WestlawnMasthead27_Sept2013H.pub - page 30

The Masthead
Know It All Contest Solution
to the June 2013 Question
On what is causing bottom-paint discoloration and loss?
(This issue’s new Know it All question is on page 29)
The Know It All questions and correct answers are important design tips for students as well
as other marine professionals. We suggest that you file them away for future reference.
The Question Was:
Sept. 2013 Page 30
P
rancing Petunia
is a 1981, Chinese-built, fiber-
glass trawler. The fiberglass hull is sound and the
bronze hull fittings are of good quality and in good
shape. The zincs on the prop shafts are nearly gone,
with a great deal of marine growth on them. Both the
through-hull fittings and the rudder and strut are
painted with anti-fouling paint—the same paint as on
the hull.
Looking at the photos, you can see that there is a
clear ring discoloration and loss of paint around the
Photos: Lachlan Mackenzie
through—hull fittings and the strut. What phenomena is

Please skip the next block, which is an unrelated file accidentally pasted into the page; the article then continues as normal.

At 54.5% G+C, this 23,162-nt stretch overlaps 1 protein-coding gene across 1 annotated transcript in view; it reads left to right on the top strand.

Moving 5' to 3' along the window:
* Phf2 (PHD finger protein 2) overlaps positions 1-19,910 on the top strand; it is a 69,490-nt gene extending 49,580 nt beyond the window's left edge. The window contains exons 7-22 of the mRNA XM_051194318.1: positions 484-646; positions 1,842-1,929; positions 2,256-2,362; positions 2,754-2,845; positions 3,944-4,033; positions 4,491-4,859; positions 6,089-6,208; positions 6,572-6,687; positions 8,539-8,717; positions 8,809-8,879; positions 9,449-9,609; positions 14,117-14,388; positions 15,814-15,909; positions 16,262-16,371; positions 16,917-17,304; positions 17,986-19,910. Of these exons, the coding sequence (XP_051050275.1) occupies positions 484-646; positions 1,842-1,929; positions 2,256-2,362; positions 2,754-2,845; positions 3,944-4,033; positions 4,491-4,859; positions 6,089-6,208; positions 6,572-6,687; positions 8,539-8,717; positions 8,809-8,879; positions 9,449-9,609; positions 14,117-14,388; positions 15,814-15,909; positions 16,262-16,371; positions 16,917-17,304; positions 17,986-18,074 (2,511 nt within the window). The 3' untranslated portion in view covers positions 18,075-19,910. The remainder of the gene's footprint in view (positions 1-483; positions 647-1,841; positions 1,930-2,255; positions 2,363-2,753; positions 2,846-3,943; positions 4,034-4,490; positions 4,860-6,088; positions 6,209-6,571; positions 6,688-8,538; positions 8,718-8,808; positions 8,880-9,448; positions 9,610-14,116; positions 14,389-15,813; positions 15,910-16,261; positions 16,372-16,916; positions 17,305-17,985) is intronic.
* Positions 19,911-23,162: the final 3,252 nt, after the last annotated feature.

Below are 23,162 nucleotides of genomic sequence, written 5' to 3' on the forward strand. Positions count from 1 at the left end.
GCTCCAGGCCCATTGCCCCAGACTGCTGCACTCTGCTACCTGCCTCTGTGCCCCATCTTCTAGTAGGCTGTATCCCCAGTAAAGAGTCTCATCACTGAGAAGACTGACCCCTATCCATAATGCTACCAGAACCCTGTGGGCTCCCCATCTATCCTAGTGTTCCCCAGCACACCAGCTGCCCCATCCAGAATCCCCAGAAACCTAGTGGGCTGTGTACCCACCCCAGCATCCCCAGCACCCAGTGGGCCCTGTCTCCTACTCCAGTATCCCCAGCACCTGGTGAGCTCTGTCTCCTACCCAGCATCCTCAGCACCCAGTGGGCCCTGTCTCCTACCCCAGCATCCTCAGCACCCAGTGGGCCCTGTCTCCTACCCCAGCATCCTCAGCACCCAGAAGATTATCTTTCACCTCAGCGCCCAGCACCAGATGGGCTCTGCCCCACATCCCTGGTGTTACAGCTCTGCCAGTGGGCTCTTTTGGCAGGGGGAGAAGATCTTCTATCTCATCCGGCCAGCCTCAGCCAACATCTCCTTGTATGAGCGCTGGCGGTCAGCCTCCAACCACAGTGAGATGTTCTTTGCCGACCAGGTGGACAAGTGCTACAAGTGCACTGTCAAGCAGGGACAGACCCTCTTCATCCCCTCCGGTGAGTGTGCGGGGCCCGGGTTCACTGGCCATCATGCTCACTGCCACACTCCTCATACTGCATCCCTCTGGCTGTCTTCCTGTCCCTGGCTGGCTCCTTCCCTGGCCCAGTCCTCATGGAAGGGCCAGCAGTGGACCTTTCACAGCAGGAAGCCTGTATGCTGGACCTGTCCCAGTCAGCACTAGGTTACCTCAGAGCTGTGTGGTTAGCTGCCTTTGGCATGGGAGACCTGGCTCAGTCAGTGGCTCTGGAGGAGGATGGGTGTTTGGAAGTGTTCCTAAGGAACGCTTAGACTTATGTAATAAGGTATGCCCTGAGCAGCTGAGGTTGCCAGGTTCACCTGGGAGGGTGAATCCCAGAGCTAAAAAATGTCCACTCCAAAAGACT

causing this, and is it likely to be structurally harmful?
The Solution is:
Though we received several answers to this question,
none of the answers were quite on the mark.
The phenomena is
hallowing
from overprotection. Some
bottom paints have a high copper content, over 15%.
There was too much zinc and this overprotection is
causing the reaction in the high-copper paint.
If you examine the boat―most likely―you'll also find
that the bonding system is faulty as well. The reason for
this is that―if the bonding system were solid―then the
hallowing would be found to some degree on all the
metal underwater fittings. This problem is visible only
on the fittings shown. It would make sense to check if
the bonding system is faulty or if there's no bonding
system.
The solution is to clean to new metal and surface with
and epoxy barrier coat and then to reapply the anti-
fouling paint. It is also recommended to back down on
the anode protection level to 650- 700 mV.
Hallowing has no direct effect on the boat’s structure.
Thanks to Kevin Ritz , Ed Sherman and Lachlan
Mackenzie for insight into this phenomenon.
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